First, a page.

The idle tramps always felt sure they could get a copper from Seth; they scarcely ever spoke to Adam. Adam Bede by George Eliot.
Reading those words I was mesmerized by the strength of the description. The showing instead of the telling of how forboding Adam’s character and looks were.
I read this to my beloved husband who does not read nor like old English Literature. He looked at me and said, “Poor Adam.”
To which I replied, “Poor Adam? No no. Listen to the words.”
So, I read it again. He nodded in agreement.
“Yes,” he stated, as matter of fact as he always was, “poor Adam must be a dweeb and the tramps don’t to go near him.”
Befuddled, I tried to understand what he was saying. Then it hit me. My dear husband thought that tramps were bad girls, the new fangled word for a woman of ill repute.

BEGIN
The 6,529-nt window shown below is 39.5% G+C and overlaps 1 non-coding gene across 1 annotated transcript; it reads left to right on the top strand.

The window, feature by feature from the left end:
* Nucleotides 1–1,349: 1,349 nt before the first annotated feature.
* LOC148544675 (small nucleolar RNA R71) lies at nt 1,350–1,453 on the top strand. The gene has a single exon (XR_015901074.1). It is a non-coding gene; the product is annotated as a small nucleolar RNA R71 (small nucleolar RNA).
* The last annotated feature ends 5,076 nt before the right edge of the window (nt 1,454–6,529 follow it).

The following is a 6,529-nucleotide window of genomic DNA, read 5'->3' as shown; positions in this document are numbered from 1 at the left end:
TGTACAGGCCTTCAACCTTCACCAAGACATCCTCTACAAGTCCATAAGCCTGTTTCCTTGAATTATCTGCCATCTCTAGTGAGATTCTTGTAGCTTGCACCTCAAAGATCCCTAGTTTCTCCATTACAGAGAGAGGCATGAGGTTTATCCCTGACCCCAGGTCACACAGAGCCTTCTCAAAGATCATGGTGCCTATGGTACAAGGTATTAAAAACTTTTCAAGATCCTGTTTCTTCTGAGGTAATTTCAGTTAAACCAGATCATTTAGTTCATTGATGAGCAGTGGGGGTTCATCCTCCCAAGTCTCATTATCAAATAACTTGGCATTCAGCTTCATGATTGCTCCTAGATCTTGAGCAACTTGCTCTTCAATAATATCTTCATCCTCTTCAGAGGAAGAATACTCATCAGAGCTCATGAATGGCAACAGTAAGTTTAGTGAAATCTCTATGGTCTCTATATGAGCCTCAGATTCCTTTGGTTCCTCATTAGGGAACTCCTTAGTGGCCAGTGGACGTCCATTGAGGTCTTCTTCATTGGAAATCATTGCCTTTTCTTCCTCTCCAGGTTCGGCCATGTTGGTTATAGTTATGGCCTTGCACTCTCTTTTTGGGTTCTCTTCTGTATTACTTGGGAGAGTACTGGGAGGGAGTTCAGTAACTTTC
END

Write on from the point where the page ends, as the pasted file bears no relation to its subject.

After the confusion lifted and my tears stopped rolling down my face, I explained that tramps in this instance were the poor folk who come to the door for food or drink. The confused look remained on his handsome face.
“Homeless people, Honey, you know. Those people who beg for food?”
As understanding dawned on him, he was disgusted with the language not with his misunderstanding.
So there you have it the old vs. the new. What is there to tell? One person’s classic is another person’s trash.